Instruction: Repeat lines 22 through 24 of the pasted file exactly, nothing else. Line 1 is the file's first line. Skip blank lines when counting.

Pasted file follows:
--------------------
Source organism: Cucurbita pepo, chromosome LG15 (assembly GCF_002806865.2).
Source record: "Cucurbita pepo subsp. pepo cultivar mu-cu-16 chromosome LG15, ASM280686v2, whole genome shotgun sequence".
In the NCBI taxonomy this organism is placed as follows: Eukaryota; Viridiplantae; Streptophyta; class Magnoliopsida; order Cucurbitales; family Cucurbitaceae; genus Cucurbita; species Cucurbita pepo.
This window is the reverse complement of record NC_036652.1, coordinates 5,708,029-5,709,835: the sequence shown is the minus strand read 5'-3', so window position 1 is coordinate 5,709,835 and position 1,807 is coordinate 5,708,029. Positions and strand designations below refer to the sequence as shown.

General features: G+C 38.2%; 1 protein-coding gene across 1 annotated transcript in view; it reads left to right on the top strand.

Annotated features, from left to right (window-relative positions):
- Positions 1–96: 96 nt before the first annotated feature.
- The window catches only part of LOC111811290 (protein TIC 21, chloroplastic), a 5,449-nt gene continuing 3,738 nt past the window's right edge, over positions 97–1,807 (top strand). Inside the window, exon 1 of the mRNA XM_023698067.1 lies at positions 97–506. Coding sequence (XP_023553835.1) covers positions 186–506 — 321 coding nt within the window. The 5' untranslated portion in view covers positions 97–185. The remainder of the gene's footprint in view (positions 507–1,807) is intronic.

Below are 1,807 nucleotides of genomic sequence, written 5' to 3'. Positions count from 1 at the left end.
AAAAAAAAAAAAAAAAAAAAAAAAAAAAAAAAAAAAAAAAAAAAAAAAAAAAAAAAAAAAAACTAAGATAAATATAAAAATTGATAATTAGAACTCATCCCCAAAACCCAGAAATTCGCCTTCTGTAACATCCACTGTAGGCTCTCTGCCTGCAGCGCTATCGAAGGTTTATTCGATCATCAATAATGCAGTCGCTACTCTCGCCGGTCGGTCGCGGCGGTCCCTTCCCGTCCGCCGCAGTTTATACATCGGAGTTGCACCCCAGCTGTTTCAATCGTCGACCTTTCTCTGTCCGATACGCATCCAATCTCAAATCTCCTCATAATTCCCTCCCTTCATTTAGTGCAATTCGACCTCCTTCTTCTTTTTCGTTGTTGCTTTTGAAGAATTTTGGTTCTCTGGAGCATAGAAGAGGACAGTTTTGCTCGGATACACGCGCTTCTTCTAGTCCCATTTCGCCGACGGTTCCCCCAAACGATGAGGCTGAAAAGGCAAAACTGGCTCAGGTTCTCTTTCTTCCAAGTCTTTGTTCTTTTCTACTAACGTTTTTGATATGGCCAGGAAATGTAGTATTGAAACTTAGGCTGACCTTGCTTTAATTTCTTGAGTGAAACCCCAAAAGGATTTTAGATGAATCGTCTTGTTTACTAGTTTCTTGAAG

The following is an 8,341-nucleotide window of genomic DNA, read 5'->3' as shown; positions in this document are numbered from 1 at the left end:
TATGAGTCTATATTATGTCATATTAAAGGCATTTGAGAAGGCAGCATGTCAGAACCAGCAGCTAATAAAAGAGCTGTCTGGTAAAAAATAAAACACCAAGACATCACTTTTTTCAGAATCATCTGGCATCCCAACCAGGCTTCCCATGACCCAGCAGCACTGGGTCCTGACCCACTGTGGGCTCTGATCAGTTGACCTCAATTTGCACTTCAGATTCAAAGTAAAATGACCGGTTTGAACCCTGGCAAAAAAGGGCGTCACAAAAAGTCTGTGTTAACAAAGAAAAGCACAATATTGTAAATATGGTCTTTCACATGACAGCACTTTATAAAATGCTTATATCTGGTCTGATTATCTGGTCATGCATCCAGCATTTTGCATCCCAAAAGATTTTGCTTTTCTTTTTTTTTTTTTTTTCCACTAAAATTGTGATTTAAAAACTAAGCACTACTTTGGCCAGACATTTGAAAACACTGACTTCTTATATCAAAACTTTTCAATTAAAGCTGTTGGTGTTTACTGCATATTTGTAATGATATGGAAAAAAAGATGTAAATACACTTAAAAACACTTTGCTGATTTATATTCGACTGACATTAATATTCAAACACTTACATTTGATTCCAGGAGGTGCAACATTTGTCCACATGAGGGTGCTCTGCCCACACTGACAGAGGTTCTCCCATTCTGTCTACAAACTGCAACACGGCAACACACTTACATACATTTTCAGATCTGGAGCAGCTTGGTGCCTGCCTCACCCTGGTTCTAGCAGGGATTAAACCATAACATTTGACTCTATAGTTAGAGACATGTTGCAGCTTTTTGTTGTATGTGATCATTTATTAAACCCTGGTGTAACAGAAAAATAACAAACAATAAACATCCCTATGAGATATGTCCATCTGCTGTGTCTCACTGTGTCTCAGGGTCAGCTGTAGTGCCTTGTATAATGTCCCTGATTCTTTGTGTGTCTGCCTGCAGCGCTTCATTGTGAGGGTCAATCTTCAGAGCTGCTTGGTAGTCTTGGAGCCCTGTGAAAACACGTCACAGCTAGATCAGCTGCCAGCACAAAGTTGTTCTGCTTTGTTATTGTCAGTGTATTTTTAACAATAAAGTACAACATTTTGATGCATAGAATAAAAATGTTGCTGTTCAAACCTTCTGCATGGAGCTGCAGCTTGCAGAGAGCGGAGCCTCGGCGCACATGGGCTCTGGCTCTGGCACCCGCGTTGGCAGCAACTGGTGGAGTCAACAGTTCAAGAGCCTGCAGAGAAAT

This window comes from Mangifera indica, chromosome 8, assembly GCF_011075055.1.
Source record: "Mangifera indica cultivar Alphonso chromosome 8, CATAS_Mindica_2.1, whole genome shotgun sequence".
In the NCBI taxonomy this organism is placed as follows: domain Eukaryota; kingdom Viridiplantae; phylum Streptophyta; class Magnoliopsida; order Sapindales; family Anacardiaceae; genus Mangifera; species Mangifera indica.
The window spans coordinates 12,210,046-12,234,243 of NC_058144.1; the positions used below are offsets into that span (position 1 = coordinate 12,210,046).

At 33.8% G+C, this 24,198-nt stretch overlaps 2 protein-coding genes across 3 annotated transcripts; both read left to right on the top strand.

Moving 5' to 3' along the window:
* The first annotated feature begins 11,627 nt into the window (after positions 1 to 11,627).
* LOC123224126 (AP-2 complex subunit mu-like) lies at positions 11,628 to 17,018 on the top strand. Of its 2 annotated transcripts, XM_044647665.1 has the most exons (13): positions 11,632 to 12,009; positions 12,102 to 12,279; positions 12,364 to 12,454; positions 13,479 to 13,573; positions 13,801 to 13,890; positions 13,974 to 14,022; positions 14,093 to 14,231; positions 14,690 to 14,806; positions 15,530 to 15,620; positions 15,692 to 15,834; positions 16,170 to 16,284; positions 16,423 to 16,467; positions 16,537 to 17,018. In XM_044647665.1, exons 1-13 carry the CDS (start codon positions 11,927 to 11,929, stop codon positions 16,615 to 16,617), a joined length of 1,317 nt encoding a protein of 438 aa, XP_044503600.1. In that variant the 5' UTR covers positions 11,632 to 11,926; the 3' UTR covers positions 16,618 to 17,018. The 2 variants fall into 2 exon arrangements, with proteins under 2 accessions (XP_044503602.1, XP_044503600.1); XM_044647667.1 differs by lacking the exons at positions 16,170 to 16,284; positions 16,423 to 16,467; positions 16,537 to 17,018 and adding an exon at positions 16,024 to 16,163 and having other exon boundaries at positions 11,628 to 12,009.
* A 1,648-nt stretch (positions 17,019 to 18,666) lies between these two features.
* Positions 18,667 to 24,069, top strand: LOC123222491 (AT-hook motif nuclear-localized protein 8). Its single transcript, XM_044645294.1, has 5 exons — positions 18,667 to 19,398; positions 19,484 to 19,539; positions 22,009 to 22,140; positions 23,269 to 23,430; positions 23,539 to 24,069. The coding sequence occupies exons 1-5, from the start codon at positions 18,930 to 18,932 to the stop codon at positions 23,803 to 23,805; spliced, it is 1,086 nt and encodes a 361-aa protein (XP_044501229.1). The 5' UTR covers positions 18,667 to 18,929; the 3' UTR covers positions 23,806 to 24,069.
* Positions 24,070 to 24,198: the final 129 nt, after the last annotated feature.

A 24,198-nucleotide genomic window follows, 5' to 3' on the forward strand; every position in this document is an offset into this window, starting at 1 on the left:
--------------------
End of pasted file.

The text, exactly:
* Positions 18,667 to 24,069, top strand: LOC123222491 (AT-hook motif nuclear-localized protein 8). Its single transcript, XM_044645294.1, has 5 exons — positions 18,667 to 19,398; positions 19,484 to 19,539; positions 22,009 to 22,140; positions 23,269 to 23,430; positions 23,539 to 24,069. The coding sequence occupies exons 1-5, from the start codon at positions 18,930 to 18,932 to the stop codon at positions 23,803 to 23,805; spliced, it is 1,086 nt and encodes a 361-aa protein (XP_044501229.1). The 5' UTR covers positions 18,667 to 18,929; the 3' UTR covers positions 23,806 to 24,069.
* Positions 24,070 to 24,198: the final 129 nt, after the last annotated feature.

A 24,198-nucleotide genomic window follows, 5' to 3' on the forward strand; every position in this document is an offset into this window, starting at 1 on the left: